At an outdoor test site in Italy CO2 concentrations vacillating between 1,000 and 750,000 ppm have no more or less an effect on local temperatures than a nearby site with stable, ambient (<400 ppm) CO2 concentrations.
Mofette fields are “natural carbon dioxide springs” that allow us to observe the effect that a 100% (1,000,000 ppm) CO2 concentration has on ecosystems, temperatures…even spiders (Balkenhol et al., 2016).
Temperature changes over the CO2-spewing Bossoleto spring in Tuscany, Italy, were measured over the course of a few days in the early 1990s by Van Gardingen et al., 1995.
The scientists observed the site’s CO2 rises daily from 1,000 ppm at 3:30 p.m. in the afternoon to 750,000 ppm by 7:00 a.m. the next morning.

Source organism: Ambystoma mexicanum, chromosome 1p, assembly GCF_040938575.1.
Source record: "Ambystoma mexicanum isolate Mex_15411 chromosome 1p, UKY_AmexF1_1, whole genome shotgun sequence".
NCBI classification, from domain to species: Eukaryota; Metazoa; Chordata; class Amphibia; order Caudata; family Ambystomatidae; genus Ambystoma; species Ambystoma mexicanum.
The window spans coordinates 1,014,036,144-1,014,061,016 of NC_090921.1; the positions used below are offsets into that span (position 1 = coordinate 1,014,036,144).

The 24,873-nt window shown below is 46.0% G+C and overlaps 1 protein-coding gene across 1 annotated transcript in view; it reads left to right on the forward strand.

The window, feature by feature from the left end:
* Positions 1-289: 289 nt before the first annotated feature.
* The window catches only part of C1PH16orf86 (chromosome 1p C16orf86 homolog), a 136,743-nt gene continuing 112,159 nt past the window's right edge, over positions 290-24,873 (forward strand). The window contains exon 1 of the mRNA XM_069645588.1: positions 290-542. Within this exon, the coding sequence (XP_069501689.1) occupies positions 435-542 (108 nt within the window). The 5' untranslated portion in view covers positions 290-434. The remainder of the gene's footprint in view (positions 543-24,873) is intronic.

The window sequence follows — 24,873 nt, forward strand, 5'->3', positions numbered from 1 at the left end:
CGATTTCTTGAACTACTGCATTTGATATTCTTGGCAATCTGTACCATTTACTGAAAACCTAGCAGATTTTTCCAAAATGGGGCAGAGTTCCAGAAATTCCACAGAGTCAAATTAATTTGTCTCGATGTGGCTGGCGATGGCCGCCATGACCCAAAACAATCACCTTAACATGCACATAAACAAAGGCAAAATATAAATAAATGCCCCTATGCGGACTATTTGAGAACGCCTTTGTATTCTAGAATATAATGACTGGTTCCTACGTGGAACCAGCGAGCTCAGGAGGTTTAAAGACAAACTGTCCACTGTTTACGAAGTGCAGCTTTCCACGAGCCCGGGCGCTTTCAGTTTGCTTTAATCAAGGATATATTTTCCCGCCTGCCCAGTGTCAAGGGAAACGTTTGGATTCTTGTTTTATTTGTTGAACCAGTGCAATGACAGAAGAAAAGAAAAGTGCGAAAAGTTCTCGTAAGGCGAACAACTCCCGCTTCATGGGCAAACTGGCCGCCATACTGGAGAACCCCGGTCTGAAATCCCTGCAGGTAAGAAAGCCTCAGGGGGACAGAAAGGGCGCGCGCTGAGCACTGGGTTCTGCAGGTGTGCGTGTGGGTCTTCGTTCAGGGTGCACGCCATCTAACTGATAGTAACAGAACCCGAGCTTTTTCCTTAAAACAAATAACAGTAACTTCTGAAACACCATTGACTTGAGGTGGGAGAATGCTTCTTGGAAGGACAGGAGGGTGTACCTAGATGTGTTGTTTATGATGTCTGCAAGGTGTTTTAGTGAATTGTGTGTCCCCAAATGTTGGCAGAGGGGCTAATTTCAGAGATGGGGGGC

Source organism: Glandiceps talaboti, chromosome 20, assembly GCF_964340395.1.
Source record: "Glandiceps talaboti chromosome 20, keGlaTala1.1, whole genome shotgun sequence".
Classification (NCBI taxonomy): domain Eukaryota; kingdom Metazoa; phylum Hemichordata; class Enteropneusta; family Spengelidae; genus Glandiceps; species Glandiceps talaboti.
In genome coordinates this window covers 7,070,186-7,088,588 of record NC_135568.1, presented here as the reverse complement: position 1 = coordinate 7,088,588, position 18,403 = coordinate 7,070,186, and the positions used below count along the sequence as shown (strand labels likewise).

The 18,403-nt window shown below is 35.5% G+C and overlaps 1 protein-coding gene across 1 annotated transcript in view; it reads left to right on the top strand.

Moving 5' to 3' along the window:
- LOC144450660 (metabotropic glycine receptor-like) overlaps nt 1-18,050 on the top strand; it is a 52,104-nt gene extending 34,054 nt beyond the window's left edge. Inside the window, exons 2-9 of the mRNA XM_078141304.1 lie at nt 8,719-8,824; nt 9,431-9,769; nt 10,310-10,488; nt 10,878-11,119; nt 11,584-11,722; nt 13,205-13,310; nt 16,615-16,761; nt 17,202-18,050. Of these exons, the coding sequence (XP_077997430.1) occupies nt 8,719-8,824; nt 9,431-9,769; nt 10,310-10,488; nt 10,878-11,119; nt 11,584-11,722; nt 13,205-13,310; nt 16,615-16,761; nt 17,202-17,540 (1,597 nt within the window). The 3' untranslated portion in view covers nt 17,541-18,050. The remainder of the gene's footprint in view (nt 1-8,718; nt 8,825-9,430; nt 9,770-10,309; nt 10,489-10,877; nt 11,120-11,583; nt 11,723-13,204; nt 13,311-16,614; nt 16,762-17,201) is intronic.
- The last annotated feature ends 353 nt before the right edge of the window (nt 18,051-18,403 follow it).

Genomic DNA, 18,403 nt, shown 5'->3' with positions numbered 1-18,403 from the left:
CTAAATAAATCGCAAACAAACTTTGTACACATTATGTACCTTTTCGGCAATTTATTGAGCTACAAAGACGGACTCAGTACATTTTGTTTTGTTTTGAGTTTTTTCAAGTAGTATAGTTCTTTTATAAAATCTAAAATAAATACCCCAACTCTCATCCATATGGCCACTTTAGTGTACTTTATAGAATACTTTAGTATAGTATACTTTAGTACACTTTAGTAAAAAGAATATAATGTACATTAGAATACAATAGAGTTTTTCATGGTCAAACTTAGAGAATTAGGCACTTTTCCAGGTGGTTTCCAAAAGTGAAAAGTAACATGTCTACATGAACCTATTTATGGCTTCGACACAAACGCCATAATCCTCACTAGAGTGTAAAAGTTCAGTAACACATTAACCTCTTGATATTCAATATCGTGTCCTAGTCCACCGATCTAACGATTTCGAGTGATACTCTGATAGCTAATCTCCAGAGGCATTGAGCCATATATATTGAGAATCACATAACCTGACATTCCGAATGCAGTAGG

The temperature changes associated with these extreme CO2 variations are about 33°C at 3:30 p.m., falling to 23°C by 7 a.m.
More specifically, when the Sun rises above the horizon, temperatures abruptly warm by 10°C and then CO2 rapidly falls from its morning peak (750,000 ppm) to its afternoon nadir (1,000 ppm).
At a nearby site, where CO2 levels center around an ambient 360 ppm (1992 levels) throughout the day, Gardingen and colleagues observed temperature changes to be effectively identical to the Bossoleto site: 23°C at 7 a.m. and 33°C at 3:30 p.m.
In other words, the CO2 concentration – whether a stable 0.036% throughout the day or a wildly fluctuating 0.1% to 75% over the course of a 24-hour period – had no detectable effect on changes to the surface temperature.
This real-world temperature-CO2 experiment would appear to show CO2 varies in response to environmental factors, but it does not appear to causally affect temperature changes.